After literally crashing & burning at an art show, Neale decides that she has GIVEN up on art & is going to find a real job in the real world. She's going to do what everyone keeps telling her to do & move out of her parents house and try to support herself. She finds a job kind of - oddly - in a peripheral field to performing arts at a greeting card company who seems to work as a middle man for other companies who need music for their cards. There she starts to find a place among her coworkers & immediately develops a connection with the on-staff artist, Anthony. 

The slow burn (pun intended) of Neale & Anthony was satisfying in a complete way. A lot of romance books really rely on avoiding the fade to black scenes when the heat is turned on, but I appreciated that Woolridge allowed you to see the foreplay and then shut the curtains. It left Neale & Anthony a little bit more innocent (even if what they were doing was far from). 

In summary, I love Neale & I would read another book all about her self-discovery and watching her commit to challenge after challenge. 

10/10 would recommend.

Favorite quotes:
- "...especially since she had been invited to the workout and declined because only monsters chose spin over sleep."
- "You don't want the pain that comes with pursuing what you love, so you only put half of yourself into something That way, if you fail, you can walk away and say you never really tried. You are half-in, half-out."
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Thank you NetGalley and Montlake Publishers for the chance to read and review this book. 

Almost all of Neale’s close family members are artists apart from her older sister. 

Neale is putting on performance art using fire one evening but the audience is not getting her and then her coat catches alight. 

She is asked to leave the art Collective and the whole episode is recorded and goes viral. Then her boyfriend breaks up with her and her parents ask her to grow up and leave home. 

She finds an office job working at a card company, and meets kind and thoughtful co-worker Anthony, who also happens to have a hot body and great looks. 

This is a cute story about being honest with your loved ones and putting effort into the things that are important to you. There is a lot of finding-yourself-angst though that ran on a bit longer than was maybe necessary.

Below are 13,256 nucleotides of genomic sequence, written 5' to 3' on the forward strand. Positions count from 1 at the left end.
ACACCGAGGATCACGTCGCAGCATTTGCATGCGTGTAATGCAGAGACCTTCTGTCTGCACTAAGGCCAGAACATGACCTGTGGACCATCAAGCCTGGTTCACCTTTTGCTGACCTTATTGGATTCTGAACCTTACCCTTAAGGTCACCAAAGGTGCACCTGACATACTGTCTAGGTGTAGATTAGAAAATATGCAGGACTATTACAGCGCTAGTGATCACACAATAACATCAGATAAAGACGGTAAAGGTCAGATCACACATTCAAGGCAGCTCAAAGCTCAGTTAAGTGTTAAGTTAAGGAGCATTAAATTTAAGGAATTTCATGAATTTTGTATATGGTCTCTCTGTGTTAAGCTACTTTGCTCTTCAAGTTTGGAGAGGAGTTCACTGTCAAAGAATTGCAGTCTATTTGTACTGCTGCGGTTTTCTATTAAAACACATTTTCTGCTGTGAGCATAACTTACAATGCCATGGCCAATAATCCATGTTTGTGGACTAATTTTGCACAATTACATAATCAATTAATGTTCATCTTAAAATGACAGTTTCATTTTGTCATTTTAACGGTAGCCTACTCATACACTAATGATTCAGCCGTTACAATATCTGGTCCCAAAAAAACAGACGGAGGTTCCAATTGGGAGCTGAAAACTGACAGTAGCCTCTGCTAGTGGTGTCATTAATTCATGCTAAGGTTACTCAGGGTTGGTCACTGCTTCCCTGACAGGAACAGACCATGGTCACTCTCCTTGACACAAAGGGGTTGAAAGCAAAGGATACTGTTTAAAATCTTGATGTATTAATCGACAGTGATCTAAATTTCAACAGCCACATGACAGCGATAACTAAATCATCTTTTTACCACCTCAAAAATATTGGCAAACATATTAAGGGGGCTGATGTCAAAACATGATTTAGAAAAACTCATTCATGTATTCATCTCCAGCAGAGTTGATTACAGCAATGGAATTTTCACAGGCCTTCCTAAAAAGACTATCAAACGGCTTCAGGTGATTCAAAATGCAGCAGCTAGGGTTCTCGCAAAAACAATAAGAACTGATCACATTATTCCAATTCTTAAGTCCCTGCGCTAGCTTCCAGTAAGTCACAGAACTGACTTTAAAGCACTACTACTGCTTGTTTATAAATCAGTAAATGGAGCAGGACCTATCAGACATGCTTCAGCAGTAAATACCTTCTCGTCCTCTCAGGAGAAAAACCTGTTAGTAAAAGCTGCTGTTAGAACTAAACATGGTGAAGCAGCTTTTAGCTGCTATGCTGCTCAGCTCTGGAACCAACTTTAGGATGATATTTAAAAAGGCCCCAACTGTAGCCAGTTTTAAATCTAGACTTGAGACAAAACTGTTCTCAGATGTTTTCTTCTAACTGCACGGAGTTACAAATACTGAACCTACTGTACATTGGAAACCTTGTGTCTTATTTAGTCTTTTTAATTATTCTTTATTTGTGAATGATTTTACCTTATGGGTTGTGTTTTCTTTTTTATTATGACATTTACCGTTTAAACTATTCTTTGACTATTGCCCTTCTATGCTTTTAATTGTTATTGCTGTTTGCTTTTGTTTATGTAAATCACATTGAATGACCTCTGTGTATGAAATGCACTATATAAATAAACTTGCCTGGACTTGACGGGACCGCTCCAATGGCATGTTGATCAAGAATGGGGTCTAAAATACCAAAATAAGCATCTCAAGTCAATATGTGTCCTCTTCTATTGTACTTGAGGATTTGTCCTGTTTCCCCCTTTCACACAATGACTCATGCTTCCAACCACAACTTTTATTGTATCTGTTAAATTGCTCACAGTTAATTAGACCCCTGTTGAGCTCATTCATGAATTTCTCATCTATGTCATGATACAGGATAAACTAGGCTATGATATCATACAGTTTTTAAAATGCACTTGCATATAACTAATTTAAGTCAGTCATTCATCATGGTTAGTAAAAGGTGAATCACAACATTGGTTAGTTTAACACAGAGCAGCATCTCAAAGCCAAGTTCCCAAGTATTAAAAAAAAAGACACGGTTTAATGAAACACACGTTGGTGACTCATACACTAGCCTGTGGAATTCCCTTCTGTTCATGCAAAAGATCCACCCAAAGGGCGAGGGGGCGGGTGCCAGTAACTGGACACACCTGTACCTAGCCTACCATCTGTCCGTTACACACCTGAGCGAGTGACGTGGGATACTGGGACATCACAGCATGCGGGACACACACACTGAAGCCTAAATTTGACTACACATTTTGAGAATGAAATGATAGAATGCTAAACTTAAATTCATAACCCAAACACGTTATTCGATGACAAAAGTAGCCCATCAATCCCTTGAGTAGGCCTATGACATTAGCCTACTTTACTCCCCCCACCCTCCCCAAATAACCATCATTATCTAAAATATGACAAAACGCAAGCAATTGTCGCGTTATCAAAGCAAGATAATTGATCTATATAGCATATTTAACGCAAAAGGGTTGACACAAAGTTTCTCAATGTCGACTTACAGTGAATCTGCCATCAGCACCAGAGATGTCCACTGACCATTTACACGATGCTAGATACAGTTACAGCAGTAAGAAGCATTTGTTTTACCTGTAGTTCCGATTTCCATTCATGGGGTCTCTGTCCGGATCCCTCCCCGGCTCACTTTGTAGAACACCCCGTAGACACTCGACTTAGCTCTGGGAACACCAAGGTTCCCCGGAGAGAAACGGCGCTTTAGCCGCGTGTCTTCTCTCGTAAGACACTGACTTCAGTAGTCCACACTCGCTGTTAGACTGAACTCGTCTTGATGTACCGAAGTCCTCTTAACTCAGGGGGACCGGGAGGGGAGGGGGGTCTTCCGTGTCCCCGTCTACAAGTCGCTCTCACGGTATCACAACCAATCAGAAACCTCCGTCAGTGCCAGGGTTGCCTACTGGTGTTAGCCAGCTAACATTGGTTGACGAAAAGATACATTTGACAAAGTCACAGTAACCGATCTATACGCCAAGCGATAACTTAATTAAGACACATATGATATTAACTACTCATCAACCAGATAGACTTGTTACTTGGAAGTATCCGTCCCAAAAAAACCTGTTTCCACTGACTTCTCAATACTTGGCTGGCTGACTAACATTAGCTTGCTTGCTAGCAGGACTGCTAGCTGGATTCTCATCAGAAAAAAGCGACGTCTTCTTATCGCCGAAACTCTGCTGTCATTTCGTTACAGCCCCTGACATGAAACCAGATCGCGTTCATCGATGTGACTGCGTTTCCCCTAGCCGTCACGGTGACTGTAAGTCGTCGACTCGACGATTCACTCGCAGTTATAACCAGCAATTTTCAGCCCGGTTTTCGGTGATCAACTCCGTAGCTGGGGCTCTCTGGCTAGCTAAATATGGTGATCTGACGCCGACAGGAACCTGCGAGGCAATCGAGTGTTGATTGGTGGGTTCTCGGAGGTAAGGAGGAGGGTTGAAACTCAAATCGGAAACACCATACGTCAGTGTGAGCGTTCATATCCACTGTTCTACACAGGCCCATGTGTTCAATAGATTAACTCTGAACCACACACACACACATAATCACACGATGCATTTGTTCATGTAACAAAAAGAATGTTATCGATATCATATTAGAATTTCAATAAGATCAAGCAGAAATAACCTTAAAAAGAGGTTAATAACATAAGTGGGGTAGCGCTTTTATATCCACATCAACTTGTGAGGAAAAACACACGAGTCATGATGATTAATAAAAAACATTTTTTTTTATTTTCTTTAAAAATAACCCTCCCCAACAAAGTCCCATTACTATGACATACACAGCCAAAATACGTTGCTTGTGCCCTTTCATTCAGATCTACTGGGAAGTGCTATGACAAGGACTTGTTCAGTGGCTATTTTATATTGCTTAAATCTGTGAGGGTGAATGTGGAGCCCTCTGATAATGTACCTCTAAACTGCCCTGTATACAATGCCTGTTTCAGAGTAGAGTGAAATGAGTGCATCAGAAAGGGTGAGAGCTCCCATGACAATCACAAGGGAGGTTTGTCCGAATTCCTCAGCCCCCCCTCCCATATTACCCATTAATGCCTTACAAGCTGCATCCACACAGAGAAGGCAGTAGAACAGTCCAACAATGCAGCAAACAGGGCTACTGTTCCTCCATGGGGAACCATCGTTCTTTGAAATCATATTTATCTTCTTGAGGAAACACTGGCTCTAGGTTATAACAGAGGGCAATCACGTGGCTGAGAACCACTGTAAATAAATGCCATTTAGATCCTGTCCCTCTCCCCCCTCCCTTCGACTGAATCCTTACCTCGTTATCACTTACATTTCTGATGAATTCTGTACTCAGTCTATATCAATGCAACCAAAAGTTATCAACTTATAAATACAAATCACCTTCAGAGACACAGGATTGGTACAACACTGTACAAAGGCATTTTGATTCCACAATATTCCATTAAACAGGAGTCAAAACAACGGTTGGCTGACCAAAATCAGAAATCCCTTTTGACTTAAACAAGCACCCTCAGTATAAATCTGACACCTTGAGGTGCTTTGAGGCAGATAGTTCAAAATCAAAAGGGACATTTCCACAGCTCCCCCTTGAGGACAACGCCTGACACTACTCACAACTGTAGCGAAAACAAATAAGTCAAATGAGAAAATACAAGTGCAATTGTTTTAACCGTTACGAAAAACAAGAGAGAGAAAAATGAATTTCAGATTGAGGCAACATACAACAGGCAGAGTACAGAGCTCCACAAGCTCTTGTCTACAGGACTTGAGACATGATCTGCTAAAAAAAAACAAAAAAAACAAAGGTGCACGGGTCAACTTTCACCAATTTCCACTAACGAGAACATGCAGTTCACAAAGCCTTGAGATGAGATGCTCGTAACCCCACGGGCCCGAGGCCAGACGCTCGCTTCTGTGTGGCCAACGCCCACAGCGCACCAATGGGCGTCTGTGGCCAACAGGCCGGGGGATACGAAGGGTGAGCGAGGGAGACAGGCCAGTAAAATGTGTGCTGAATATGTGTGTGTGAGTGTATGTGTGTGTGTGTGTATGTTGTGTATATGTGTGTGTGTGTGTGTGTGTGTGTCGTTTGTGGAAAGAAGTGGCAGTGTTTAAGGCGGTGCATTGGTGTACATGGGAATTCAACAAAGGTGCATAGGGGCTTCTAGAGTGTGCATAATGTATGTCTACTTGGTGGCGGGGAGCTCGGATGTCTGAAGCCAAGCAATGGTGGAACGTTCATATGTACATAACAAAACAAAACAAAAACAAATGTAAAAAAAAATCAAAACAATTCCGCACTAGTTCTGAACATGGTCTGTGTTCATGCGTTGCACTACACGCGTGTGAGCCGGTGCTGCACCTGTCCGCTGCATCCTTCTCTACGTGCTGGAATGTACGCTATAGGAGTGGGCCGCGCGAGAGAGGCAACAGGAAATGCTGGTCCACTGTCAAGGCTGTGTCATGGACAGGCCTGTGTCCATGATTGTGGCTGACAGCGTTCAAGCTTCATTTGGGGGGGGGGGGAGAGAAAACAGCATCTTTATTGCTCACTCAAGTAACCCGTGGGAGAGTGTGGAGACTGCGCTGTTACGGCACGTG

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Public humiliation and disaster strikes Neale Delacroix as she accidentally sets fire to herself during her multimedia performance in an art show. The sprinklers ruin the other artists' work. She gets exiled from the artist group in front of her family. And if that isn't bad enough, the video of her performance goes viral. Her parents are desperate for her to gain some independence, and she is ready to become the New Neale that doesn't make bad decisions, works a regular day job, and most importantly can stand on her own two feet. 

I have not read The Checklist, which follows Neale's sister Dylan, so I do not know how Neale was portrayed as a side character in other books. I cannot say I particularly enjoyed her as a main character. 

The writing itself is good. It is an easy read with a good pace. It's lighthearted and full of humour. I think the reason I feel so dissatisfied is the character development arc of Neale. 

The growth of Neale seems a bit stunted. Without giving too much away, the entire plot is based on her family and friends believing she is incapable of fully committing to her art, hard work, and relationships. By the end of the book, I still wasn't convinced she had grown all that much. It is hard to provide reasons why without giving spoilers so I'm afraid I will have to leave that comment there.

I liked Anthony, her love interest and coworker, he seemed like such a no-nonsense character in the sense that he didn't play games with Neale; he was always pretty clear with his intentions. I hated how she messed him around so much but realise it was so they could have their romantic climactic moment. I suppose it was hard for me to see why he stuck around when she didn't treat him all that well. Saying that, I found their interactions funny and enjoyed them as a couple, I simply liked Anthony more than I liked Neale.